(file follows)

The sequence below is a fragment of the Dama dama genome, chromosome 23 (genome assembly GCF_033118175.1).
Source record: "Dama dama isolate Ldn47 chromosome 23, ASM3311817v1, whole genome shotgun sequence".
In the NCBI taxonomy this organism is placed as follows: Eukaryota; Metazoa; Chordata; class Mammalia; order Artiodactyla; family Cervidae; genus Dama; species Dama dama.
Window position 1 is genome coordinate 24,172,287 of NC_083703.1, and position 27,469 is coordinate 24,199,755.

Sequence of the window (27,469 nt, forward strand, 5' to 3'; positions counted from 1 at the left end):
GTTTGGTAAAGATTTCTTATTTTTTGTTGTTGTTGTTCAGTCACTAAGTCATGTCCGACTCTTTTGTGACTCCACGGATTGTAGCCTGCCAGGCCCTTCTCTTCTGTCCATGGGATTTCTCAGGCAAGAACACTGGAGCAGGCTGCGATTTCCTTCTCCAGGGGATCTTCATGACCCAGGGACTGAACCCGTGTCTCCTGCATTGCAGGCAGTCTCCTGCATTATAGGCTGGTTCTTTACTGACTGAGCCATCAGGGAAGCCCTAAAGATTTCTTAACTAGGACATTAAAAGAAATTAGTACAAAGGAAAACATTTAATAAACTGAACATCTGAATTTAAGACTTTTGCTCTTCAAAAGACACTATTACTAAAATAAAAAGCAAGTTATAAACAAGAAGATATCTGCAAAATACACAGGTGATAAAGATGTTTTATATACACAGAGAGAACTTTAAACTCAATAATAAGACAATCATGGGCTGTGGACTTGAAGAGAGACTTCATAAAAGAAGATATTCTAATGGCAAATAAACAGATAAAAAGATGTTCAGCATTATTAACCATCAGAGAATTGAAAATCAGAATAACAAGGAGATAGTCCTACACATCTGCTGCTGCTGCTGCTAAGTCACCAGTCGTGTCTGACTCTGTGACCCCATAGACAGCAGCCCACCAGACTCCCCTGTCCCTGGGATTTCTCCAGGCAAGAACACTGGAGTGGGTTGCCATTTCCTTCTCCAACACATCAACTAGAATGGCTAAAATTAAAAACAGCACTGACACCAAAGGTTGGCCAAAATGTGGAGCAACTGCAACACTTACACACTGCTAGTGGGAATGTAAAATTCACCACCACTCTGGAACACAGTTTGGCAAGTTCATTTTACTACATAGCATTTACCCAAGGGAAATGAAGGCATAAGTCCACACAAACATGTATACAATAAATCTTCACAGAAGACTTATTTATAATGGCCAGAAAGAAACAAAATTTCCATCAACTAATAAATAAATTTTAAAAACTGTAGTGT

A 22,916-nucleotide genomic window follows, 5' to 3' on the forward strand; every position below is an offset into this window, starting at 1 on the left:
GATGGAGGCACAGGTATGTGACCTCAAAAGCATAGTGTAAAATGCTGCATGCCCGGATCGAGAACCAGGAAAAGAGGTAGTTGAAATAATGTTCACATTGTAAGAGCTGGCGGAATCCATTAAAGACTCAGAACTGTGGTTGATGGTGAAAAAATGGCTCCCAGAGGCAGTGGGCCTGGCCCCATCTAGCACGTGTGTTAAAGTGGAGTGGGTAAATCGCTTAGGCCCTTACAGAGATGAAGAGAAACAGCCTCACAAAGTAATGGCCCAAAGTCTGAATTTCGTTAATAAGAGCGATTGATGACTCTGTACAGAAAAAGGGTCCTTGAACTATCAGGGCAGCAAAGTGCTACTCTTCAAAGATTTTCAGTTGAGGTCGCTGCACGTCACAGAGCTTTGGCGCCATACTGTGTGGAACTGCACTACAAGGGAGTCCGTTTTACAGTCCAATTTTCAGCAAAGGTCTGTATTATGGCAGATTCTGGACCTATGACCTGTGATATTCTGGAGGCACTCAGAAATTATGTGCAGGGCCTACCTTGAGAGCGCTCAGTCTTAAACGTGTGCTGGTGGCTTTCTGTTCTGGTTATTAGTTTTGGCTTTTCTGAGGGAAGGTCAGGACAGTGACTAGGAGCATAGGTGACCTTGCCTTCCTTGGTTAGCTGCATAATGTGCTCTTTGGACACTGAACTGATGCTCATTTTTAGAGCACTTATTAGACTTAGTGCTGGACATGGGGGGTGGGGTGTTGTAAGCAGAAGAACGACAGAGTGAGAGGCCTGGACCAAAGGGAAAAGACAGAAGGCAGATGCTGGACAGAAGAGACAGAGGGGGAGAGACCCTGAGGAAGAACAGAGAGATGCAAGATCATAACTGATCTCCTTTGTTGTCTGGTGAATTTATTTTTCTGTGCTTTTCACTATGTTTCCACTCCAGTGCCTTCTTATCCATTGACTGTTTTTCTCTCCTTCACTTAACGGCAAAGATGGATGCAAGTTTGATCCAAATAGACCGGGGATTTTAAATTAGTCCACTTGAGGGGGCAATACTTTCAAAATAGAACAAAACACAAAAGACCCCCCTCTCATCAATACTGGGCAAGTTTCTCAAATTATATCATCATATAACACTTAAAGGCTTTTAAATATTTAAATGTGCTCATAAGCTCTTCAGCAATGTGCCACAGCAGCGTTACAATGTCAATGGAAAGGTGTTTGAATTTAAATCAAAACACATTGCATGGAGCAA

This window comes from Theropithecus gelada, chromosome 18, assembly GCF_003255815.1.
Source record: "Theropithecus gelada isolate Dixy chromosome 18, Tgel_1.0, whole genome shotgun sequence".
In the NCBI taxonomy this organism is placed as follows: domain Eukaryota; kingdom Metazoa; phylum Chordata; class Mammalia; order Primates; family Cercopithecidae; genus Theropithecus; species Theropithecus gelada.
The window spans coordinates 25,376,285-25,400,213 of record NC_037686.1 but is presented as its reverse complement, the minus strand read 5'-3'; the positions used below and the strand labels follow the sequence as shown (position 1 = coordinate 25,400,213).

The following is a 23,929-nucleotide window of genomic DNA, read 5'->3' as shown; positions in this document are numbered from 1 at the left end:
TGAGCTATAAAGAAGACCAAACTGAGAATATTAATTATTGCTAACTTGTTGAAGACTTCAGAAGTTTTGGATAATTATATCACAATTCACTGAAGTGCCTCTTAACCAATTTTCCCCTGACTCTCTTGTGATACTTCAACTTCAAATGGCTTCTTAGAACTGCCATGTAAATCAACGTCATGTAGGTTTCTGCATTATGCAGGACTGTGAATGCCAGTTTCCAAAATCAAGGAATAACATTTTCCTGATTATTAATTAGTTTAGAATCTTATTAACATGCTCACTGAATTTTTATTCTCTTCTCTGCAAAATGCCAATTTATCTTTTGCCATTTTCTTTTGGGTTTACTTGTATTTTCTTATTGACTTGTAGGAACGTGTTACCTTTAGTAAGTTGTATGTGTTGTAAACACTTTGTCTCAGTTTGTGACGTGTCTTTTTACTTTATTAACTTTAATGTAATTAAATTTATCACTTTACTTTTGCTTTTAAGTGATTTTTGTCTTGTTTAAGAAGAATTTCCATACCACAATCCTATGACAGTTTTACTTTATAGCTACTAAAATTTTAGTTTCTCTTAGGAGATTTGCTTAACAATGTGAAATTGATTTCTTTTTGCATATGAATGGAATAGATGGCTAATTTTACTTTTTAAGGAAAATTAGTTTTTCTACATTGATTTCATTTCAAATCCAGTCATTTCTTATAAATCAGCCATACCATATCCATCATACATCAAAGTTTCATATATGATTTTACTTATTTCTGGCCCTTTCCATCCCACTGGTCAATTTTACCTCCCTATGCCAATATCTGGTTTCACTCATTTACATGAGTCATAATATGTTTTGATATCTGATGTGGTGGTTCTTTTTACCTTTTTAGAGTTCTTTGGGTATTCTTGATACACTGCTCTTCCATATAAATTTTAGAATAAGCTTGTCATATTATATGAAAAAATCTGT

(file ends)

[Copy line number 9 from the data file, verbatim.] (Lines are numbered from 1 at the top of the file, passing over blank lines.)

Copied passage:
This window comes from Theropithecus gelada, chromosome 18, assembly GCF_003255815.1.